Act 1: 2,046 new school teachers, with a specialization in "Cultural Development" (whatever that is), graduate under a government-sponsored program. Good for them, I guess.
Act 2: Hugo Chávez goes to the graduation and forces all TV and radio stations in the country to carry his speech for several hours, live. In it, he blasts everyone who doesn’t agree with him. (more on that in a separate post)
Act 3: The head of the program, a heretofore unknown bureaucrat named Andrés Rodríguez, goes on state-sponsored TV and says that the 2,000 new teachers are a "slap in the face of Venezuelan oligarchy and the church" because "they believe that a university education is only for the few." He went on to say, quite ludicrously, that graduating teachers is something that "can only happen in a revolution."
Now, there is nothing particularly remarkable in this sequence of events. It happens day in, and day out.
There is a script being followed here: take any achievement of the government, big or small, consequential or inconsequential, and make it into a profoundly political, insulting, class-warfare-inciting act, using and abusing the complete powers of the State. It’s the essence of the government’s current campaign.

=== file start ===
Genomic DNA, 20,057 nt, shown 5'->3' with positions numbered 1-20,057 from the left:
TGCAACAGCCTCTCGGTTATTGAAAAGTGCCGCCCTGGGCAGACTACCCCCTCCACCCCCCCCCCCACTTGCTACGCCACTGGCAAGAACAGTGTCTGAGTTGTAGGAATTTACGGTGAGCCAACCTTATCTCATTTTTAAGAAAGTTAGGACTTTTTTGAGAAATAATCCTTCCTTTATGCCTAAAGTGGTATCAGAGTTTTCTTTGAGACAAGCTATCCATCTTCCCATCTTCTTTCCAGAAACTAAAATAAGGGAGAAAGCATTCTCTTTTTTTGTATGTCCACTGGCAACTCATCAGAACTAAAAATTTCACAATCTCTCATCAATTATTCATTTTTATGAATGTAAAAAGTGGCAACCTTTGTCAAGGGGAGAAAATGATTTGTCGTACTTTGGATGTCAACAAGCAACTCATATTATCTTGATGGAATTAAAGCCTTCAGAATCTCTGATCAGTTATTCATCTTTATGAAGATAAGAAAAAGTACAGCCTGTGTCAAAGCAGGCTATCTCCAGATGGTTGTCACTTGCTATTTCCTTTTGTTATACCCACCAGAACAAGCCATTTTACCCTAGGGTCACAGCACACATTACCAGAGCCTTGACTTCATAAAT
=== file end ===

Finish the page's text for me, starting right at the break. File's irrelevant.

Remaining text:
We’ve long ago accepted the fact that chavistas don’t want to argue with us politically, they want to annihilate us, they want to eat our flesh and stomp on our rotting corpses. We’ve accepted it, but it doesn’t mean we’re used to it.
Yet, curiously enough, something chavistas don’t seem to grapple with is that when you’re on the receiving end of abuse like this, day in and day out, you’re not going to be particularly merciful when the tides shift and you’re back in power again.
And that’s going to happen. Sooner or later, that’s going to happen. No amount of "no volverán" chants can change that.
There is a growing possibility that the day of reckoning for people like Mr. Rodríguez is nearing. Given that, one has to wonder whether reconciliation will ever be possible in our country. Will our side have the political wisdom to embrace reconciliation when the bulk of the forces will justifiably want to settle scores?
Call it the Invictus problem.
So I have some friendly advice to chavistas, particularly those bureaucrats like Rodríguez who probably won’t benefit from any amnesty or who won’t have the political clout to escape justice: sir, for your own good, quit burning your bridges.
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